New Zealanders are so stoic and naive.
We seem to live in two separate universes.
This week we learned that, despite the recession, half of our country's business leaders have awarded themselves an average 5 per cent pay increase.
At the same time most of their employees got nothing and their real incomes continue drift downward.
These same leaders tell us, with a straight face, that they have to give themselves steady increases even when they underperform so their companies can attract management skills.
Yet the message to their employees is that they have to get nothing so the business can remain competitive.
New Zealanders are so stoic and naive. It's amazing that people put up with this nonsense.
Do we really think that the only way to get good leadership is by paying insane amounts of money to high fliers? Was it so necessary to pay Paul Reynolds $5 million to run Telecom? Given his company's performance, he shouldn't be paid anything.
Is any salaried employee worth more than the Prime Minister, who runs the entire country?
The required skill from a good CEO is leadership. The actual results, however, are achieved through the hard work of others. Just how does any CEO justify being paid 100 times more than the average wage they pay their employees?
They can't. The whole thing's a racket.
Paying bonuses as an incentive for performance makes some sense. But our captains of industry seem to get paid excessive amounts of money no matter what results are.
When there is a bonus system in place, it is rarely shared outside the senior management. When lower-level employees do have a bonus system, it's so small it's an insult.
I'm a bit prickly about this as I'm involved in negotiations with an Australian-owned retail chain that is expanding its stores in our country.
They enjoyed a 29 per cent increase in net profits last year and rewarded their chief executive with a $3 million package including a cool million-dollar bonus. Yet his New Zealand workforce hasn't had a pay rise for 2 years and he says he needs another year before he even considers a review.
Like other Australian-owned operations they send out regular newsletters telling their local staff they're all one big team and that the employees are their No 1 asset.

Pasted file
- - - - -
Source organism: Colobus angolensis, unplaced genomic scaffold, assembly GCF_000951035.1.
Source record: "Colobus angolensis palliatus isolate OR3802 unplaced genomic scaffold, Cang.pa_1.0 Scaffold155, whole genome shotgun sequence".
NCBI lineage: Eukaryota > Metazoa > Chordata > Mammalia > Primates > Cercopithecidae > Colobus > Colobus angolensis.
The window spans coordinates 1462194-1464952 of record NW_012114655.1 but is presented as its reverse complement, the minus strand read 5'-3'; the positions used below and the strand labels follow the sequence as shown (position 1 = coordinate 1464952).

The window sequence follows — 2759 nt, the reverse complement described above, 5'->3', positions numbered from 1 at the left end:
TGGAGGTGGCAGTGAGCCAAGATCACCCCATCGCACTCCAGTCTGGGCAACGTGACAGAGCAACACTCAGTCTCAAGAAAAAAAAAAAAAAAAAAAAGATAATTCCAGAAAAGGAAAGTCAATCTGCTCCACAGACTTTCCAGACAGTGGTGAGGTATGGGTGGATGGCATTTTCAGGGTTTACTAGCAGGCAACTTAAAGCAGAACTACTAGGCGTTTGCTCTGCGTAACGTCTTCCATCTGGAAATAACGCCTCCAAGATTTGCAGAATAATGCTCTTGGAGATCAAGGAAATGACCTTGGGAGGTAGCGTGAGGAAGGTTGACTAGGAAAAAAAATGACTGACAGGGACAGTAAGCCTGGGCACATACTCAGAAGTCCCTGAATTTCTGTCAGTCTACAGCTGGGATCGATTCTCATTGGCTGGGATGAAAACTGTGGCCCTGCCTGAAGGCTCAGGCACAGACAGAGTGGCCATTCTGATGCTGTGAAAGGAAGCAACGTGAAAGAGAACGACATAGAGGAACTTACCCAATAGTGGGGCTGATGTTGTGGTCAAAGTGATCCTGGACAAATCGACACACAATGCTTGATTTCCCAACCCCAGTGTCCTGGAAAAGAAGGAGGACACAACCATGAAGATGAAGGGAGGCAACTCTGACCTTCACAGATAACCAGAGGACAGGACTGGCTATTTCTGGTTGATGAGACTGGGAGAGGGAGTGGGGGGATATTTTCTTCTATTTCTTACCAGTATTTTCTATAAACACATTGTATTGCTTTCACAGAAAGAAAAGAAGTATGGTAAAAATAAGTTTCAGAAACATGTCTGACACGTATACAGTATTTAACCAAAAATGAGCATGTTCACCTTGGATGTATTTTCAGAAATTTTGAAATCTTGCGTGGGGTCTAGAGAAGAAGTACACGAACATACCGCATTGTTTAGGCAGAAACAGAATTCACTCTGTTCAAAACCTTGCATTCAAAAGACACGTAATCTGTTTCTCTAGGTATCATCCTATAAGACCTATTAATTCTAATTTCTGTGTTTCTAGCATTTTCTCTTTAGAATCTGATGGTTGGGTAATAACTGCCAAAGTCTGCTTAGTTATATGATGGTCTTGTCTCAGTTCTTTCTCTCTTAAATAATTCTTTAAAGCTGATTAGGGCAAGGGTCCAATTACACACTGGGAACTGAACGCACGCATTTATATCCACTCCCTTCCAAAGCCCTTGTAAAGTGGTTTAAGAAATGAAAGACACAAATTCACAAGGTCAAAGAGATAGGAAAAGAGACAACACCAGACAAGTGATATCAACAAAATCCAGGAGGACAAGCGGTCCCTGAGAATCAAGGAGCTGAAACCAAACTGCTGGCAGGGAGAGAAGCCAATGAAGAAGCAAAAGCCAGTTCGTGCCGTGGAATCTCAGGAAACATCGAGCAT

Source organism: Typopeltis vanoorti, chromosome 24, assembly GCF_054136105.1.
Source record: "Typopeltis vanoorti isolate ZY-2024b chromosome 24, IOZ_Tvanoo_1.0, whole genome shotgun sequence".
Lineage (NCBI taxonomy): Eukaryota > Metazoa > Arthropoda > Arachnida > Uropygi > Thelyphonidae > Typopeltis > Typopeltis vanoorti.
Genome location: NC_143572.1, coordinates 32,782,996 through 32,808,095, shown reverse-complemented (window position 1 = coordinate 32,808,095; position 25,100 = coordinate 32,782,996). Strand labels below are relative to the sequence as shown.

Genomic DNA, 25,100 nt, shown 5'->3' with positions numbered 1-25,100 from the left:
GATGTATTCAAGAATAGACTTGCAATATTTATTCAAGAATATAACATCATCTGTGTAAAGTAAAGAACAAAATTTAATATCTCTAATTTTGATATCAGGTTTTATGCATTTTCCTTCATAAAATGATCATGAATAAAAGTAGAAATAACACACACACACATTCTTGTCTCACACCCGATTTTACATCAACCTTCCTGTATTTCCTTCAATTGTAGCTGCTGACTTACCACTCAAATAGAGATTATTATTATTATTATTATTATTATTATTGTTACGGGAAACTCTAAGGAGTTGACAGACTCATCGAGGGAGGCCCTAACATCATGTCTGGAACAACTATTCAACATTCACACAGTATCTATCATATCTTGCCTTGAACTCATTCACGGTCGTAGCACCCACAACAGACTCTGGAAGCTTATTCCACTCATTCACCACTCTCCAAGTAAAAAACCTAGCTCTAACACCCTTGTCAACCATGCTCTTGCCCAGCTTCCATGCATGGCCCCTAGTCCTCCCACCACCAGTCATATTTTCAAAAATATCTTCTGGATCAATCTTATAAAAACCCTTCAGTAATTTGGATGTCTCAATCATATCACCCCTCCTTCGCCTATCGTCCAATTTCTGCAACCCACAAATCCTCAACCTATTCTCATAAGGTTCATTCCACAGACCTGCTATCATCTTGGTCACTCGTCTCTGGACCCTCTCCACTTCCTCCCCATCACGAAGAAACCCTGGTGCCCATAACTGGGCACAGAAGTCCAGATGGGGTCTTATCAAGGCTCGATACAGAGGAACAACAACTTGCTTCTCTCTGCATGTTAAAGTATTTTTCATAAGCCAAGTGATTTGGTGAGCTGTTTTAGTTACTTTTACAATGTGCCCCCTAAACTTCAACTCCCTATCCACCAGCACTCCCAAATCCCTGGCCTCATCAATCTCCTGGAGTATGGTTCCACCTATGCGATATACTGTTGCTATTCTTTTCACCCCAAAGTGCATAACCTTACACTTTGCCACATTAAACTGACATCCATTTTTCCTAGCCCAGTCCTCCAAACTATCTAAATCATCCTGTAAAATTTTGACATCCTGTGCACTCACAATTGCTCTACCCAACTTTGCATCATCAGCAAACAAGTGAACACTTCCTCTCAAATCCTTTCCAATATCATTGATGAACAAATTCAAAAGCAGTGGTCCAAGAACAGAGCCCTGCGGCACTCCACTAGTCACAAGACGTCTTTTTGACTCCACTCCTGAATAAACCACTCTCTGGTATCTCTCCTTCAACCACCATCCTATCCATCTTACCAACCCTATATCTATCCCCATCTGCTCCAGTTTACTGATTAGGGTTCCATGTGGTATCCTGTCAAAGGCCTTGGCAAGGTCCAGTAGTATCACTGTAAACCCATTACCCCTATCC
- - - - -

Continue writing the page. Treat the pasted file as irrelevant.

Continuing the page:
It's enough to make you puke. I'd hate to see how they looked after their second most important asset.
For some reason, workers and the rest of us fall for this nonsense. We used to pride ourselves on our egalitarian principles but we are increasingly becoming a nation of forelock-tuggers.
More and more of us accept our place in the ever-expanding struggling underclass even as we pretend we are middle class.
Aren't we getting a bit tired off being a nation of doormats for others' profits?
So I was delighted last Sunday that my pessimism was somewhat misplaced when more than 20,000 people took to the streets in protest at their distrust of the Government's announcement they want to open up national parks to mining.
In reality it's allowing overseas multinationals to gouge up our park lands, throw us a few coins in royalties, import skilled labour with a few short-term, low-level local jobs and transfer the huge profits back to their headquarters.
Despite the Government's bland assurances, I was pleased that New Zealanders aren't buying it. Saturday's march was the first real challenge to John Key. The turnout was huge and more importantly the marchers were highly motivated.
Key made his fortune assessing risk. He's smart and knows he can't ignore the threat to him.
Lucy Lawless summed it up well at the march when she said that two or three decades ago mass mobilisations happened because our class consciousness was so much higher than today. You go, Warrior Princess.
Maybe some of that fighting spirit may start spreading out to the people who didn't turn out last weekend.